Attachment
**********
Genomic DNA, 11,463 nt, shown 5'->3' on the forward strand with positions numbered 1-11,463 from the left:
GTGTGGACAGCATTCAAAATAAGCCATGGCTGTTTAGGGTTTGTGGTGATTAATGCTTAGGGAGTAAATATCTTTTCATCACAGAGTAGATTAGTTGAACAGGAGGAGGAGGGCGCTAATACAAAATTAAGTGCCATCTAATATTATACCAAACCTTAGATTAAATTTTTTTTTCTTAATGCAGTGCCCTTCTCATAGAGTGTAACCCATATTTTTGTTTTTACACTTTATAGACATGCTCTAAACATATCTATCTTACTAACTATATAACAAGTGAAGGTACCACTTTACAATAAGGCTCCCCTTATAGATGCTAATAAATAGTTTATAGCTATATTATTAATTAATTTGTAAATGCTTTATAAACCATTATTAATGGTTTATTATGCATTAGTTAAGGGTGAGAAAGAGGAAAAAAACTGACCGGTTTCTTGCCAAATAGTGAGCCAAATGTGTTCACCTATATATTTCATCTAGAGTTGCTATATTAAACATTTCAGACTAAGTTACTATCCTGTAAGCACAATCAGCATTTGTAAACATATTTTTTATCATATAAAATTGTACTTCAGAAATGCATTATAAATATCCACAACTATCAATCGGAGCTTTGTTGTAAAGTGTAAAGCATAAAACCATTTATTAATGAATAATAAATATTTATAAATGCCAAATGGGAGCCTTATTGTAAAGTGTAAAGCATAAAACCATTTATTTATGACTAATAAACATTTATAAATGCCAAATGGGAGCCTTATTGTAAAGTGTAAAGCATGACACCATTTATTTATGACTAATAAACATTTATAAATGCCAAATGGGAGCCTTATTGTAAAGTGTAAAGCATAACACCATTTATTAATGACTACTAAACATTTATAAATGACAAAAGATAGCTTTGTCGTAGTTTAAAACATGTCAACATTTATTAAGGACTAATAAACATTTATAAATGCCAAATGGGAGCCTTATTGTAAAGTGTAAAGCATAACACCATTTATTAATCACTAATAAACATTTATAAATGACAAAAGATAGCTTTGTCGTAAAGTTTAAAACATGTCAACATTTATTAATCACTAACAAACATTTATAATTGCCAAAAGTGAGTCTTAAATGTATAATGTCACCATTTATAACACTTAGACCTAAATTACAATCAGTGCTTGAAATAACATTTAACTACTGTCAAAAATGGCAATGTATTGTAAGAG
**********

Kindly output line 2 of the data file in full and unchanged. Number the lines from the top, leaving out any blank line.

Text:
GTGTGGACAGCATTCAAAATAAGCCATGGCTGTTTAGGGTTTGTGGTGATTAATGCTTAGGGAGTAAATATCTTTTCATCACAGAGTAGATTAGTTGAACAGGAGGAGGAGGGCGCTAATACAAAATTAAGTGCCATCTAATATTATACCAAACCTTAGATTAAATTTTTTTTTCTTAATGCAGTGCCCTTCTCATAGAGTGTAACCCATATTTTTGTTTTTACACTTTATAGACATGCTCTAAACATATCTATCTTACTAACTATATAACAAGTGAAGGTACCACTTTACAATAAGGCTCCCCTTATAGATGCTAATAAATAGTTTATAGCTATATTATTAATTAATTTGTAAATGCTTTATAAACCATTATTAATGGTTTATTATGCATTAGTTAAGGGTGAGAAAGAGGAAAAAAACTGACCGGTTTCTTGCCAAATAGTGAGCCAAATGTGTTCACCTATATATTTCATCTAGAGTTGCTATATTAAACATTTCAGACTAAGTTACTATCCTGTAAGCACAATCAGCATTTGTAAACATATTTTTTATCATATAAAATTGTACTTCAGAAATGCATTATAAATATCCACAACTATCAATCGGAGCTTTGTTGTAAAGTGTAAAGCATAAAACCATTTATTAATGAATAATAAATATTTATAAATGCCAAATGGGAGCCTTATTGTAAAGTGTAAAGCATAAAACCATTTATTTATGACTAATAAACATTTATAAATGCCAAATGGGAGCCTTATTGTAAAGTGTAAAGCATGACACCATTTATTTATGACTAATAAACATTTATAAATGCCAAATGGGAGCCTTATTGTAAAGTGTAAAGCATAACACCATTTATTAATGACTACTAAACATTTATAAATGACAAAAGATAGCTTTGTCGTAGTTTAAAACATGTCAACATTTATTAAGGACTAATAAACATTTATAAATGCCAAATGGGAGCCTTATTGTAAAGTGTAAAGCATAACACCATTTATTAATCACTAATAAACATTTATAAATGACAAAAGATAGCTTTGTCGTAAAGTTTAAAACATGTCAACATTTATTAATCACTAACAAACATTTATAATTGCCAAAAGTGAGTCTTAAATGTATAATGTCACCATTTATAACACTTAGACCTAAATTACAATCAGTGCTTGAAATAACATTTAACTACTGTCAAAAATGGCAATGTATTGTAAGAG